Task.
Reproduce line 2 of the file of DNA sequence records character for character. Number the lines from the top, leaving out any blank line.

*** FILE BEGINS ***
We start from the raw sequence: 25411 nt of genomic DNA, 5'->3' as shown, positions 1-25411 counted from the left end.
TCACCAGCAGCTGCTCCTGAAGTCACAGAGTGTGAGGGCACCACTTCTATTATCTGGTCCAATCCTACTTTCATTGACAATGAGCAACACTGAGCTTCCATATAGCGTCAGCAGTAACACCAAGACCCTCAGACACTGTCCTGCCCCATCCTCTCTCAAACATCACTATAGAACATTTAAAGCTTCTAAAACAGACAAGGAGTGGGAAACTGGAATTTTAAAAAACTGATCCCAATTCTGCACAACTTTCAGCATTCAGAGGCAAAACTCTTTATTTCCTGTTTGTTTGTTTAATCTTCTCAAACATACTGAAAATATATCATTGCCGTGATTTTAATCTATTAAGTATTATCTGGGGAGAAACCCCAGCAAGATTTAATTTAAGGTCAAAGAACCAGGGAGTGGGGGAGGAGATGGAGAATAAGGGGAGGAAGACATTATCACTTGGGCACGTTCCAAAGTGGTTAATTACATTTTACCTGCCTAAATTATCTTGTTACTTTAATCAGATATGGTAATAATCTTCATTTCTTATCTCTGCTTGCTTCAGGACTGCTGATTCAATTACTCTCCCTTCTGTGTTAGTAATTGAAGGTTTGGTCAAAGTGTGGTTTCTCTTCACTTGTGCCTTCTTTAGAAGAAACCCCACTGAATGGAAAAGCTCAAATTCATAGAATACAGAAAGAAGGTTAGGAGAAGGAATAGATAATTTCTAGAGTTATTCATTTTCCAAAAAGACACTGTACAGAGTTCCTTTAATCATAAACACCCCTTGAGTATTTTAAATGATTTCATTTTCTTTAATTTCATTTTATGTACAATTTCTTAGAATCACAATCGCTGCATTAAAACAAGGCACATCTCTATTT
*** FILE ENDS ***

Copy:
TCACCAGCAGCTGCTCCTGAAGTCACAGAGTGTGAGGGCACCACTTCTATTATCTGGTCCAATCCTACTTTCATTGACAATGAGCAACACTGAGCTTCCATATAGCGTCAGCAGTAACACCAAGACCCTCAGACACTGTCCTGCCCCATCCTCTCTCAAACATCACTATAGAACATTTAAAGCTTCTAAAACAGACAAGGAGTGGGAAACTGGAATTTTAAAAAACTGATCCCAATTCTGCACAACTTTCAGCATTCAGAGGCAAAACTCTTTATTTCCTGTTTGTTTGTTTAATCTTCTCAAACATACTGAAAATATATCATTGCCGTGATTTTAATCTATTAAGTATTATCTGGGGAGAAACCCCAGCAAGATTTAATTTAAGGTCAAAGAACCAGGGAGTGGGGGAGGAGATGGAGAATAAGGGGAGGAAGACATTATCACTTGGGCACGTTCCAAAGTGGTTAATTACATTTTACCTGCCTAAATTATCTTGTTACTTTAATCAGATATGGTAATAATCTTCATTTCTTATCTCTGCTTGCTTCAGGACTGCTGATTCAATTACTCTCCCTTCTGTGTTAGTAATTGAAGGTTTGGTCAAAGTGTGGTTTCTCTTCACTTGTGCCTTCTTTAGAAGAAACCCCACTGAATGGAAAAGCTCAAATTCATAGAATACAGAAAGAAGGTTAGGAGAAGGAATAGATAATTTCTAGAGTTATTCATTTTCCAAAAAGACACTGTACAGAGTTCCTTTAATCATAAACACCCCTTGAGTATTTTAAATGATTTCATTTTCTTTAATTTCATTTTATGTACAATTTCTTAGAATCACAATCGCTGCATTAAAACAAGGCACATCTCTATTT